In a blog from last week, our Maryland Pharmacy Misfill Injury Attorneys discussed a recent case involving a victim of prescription error involving a patient who was given the incorrect dosage of blood thinners and suffered a massive stroke—leading to her wrongful death.
In related news, our lawyers have been following the recent case of an eight-year old boy, who was immediately hospitalized after a pharmacy error resulted in the boy receiving medication that was ten times stronger than his original prescription.
According to an ABC news article, Jessie Jordan, an 8-year old child from Grand Tower, Illinois, was on medication to treat his Attention Deficit Hyperactivity Disorder (ADHD). The doctor reportedly suggested adding a two-milligram dosage Abilify to his medication list—a drug used to help manage depression and schizophrenia in adults, that the doctor felt could improve his moods.
When the pharmacy filled the prescription for Jordan, they reportedly gave him twenty milligrams of Abilify instead of two—ten times more than the prescribed dosage. Jordan’s father claimed that once he began the medication, he experienced shaking that was uncontrollable, his blood pressure went through the roof, and he experienced delirium. He was taken to the hospital, and according to the news report, the extent of the physical damage and personal injury won’t be known for another month or so, until the child can eliminate from the powerful drug in his body.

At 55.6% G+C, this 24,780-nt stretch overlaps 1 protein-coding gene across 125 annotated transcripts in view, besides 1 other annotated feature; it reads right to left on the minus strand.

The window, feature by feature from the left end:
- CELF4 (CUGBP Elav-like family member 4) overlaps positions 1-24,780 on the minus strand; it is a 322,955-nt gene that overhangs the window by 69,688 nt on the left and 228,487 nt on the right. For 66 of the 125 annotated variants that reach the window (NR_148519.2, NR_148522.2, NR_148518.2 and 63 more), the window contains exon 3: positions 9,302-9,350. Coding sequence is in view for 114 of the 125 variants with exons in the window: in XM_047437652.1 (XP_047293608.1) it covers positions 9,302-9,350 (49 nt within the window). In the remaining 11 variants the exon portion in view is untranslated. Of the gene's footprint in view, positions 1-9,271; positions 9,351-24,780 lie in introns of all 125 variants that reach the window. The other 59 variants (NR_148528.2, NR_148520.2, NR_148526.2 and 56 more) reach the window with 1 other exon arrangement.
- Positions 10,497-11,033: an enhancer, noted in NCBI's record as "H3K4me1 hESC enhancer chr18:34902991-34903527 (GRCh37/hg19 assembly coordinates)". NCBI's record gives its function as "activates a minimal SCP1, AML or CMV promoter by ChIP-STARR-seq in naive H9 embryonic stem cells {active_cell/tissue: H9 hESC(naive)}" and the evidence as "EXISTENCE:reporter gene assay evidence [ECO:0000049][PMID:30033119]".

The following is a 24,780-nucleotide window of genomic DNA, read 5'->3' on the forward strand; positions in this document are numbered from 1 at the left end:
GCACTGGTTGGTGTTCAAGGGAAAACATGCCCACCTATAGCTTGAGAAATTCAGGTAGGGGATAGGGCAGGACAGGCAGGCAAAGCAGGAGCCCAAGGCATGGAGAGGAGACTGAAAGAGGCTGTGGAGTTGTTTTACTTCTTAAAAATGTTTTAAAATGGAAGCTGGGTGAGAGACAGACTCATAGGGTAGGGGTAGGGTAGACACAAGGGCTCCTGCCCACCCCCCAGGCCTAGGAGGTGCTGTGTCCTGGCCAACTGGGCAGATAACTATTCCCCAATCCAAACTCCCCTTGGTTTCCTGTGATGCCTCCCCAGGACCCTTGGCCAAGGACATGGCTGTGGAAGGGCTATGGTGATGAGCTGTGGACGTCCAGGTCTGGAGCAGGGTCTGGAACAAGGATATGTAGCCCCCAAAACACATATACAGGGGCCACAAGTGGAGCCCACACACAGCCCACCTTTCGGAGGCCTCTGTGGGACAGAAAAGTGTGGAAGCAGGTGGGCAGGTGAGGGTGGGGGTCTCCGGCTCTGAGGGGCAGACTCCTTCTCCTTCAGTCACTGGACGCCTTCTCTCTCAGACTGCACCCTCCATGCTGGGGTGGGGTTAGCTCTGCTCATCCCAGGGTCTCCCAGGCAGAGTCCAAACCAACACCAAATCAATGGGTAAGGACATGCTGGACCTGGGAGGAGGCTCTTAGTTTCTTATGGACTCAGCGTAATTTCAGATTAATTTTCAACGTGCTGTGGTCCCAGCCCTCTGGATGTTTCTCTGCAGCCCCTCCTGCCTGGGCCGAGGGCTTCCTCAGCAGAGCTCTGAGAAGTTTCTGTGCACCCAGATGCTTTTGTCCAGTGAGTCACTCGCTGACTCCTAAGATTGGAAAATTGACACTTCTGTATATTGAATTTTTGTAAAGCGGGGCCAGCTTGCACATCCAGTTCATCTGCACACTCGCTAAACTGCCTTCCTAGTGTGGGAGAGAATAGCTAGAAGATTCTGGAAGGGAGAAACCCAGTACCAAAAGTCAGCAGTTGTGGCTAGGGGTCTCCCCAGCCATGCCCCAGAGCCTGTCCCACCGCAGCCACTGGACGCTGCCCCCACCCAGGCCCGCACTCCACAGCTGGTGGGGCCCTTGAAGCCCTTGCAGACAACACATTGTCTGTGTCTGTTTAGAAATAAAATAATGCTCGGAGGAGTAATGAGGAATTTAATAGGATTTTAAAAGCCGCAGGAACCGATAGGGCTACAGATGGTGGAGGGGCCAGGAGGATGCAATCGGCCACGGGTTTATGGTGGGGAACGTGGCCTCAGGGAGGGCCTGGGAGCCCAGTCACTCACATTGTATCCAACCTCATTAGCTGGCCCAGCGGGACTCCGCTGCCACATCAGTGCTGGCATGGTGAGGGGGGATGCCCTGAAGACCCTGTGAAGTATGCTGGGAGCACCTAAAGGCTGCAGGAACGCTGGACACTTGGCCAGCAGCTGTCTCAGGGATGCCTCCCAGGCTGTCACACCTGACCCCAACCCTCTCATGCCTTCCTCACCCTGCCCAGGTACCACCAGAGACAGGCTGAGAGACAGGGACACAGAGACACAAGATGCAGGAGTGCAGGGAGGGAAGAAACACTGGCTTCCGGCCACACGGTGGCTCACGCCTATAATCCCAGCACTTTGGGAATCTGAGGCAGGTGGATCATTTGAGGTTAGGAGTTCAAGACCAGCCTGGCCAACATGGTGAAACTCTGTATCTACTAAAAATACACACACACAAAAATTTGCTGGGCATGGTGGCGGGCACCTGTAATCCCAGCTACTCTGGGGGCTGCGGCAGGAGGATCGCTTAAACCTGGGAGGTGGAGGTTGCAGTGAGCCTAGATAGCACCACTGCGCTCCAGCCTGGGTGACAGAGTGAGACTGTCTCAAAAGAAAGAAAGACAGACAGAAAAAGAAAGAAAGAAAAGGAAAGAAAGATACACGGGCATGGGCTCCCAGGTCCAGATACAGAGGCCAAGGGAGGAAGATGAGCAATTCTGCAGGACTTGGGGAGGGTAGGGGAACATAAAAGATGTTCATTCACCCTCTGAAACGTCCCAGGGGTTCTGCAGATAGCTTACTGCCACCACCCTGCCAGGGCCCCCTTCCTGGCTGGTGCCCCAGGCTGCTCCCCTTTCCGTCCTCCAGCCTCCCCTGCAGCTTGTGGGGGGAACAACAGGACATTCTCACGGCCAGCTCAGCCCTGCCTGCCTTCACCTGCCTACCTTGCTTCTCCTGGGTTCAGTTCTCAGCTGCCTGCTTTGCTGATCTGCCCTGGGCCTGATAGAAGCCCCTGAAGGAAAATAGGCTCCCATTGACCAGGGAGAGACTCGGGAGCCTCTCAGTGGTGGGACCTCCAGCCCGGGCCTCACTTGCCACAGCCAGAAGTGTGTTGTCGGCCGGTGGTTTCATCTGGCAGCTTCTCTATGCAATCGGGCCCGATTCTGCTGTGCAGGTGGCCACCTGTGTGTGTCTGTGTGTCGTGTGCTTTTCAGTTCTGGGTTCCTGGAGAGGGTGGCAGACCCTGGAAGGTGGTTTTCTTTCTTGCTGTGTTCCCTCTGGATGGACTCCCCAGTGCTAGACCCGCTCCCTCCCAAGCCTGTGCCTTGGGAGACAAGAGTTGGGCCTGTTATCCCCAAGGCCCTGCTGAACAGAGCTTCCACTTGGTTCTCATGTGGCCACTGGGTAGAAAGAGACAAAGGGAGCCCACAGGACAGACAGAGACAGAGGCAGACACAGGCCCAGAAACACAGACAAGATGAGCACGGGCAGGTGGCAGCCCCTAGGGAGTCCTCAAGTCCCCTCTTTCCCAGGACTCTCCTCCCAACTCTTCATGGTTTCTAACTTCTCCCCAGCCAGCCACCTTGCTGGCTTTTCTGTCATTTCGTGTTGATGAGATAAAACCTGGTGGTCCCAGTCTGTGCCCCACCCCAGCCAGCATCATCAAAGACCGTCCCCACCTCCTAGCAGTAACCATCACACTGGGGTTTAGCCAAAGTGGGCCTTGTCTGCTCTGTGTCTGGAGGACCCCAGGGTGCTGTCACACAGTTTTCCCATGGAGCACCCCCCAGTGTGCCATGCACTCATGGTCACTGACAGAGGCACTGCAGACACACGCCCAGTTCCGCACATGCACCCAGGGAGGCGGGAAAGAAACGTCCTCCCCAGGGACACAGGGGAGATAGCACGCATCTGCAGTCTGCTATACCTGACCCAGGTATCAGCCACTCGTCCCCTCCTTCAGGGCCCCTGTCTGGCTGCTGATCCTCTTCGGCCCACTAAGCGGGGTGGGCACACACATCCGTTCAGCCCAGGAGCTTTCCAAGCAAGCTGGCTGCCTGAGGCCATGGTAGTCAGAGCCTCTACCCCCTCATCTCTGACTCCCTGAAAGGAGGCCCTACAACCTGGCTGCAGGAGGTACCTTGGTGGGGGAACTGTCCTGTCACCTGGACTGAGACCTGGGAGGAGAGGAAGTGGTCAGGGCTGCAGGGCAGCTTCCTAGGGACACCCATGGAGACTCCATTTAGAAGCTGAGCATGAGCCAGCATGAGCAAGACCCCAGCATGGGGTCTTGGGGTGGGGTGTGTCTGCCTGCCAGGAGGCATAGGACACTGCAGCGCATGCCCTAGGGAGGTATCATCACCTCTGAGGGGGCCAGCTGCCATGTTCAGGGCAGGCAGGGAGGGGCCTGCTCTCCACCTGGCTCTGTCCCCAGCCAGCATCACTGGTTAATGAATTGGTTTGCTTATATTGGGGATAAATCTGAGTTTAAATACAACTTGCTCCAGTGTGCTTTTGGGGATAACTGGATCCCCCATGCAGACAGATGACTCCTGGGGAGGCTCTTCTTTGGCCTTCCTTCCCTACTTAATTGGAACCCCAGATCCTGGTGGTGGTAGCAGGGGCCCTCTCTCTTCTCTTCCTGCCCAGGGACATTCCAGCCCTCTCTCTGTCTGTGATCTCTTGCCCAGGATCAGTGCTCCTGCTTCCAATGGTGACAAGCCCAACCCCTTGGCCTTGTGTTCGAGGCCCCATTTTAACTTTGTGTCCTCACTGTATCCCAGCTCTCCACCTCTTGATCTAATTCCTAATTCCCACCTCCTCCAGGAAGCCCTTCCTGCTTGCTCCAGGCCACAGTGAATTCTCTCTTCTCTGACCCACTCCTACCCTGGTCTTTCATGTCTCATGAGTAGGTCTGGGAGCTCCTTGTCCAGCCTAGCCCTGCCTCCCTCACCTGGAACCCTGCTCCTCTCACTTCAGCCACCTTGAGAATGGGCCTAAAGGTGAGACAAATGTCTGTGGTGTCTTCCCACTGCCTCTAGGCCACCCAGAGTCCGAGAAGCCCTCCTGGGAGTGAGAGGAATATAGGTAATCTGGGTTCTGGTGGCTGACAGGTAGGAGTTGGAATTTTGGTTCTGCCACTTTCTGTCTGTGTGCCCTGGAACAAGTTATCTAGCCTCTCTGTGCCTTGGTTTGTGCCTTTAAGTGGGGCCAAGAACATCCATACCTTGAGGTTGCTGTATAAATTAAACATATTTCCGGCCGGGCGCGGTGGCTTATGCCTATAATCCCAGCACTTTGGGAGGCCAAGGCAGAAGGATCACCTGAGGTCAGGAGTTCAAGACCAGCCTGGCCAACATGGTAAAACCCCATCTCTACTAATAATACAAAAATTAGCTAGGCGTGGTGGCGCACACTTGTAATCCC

Walgreens apologized to the family, and claimed to take investigate what happened, to prevent medication mistakes from happening in the future.
According to the ABC article, more than 3 billion prescriptions are filled in this country every year—three-quarters of which are filled at big chain drug stores like Walgreens. In pharmacies, Medication mistakes can happen anytime in the prescription process, from prescribing to distributing, or in the dispensing, administering or monitoring of the drug—often times resulting in personal injury. Pharmacists are reportedly often overworked, or relying too much on pharmacy technicians who can be young and often under trained. ABC reports that there is currently no national age restriction on technician training standards.
In the Walgreens lawsuit from last week that our attorneys reported on, an 18 year old pharmacy technician with minimal training mistakenly filled a one-milligram prescription dosage with ten-milligrams of a blood thinning drug, which resulted in a severe stroke in the victim and ultimately wrongful death. The court ruled in favor of the victim’s family for $33 million in damages.
Our pharmacy misfill attorneys at Lebowitz and Mzhen, LLC are committed to making sure that medication error victims and their loved ones receive the personal injury compensation they deserve. If you or someone you loved has been injured due to a pharmacy error in the Washington D.C. area or in the state of Maryland, contact us at 1-800-654-1949 to schedule your free consultation.
Prescription Mistake Sends 8-Year-Old to Hospital, WSILTV/ABC, March 19, 2010
Related Web Resources:
U.S. Food and Drug Administration: Medication Error Reports
Institute of Medicine, (IOM)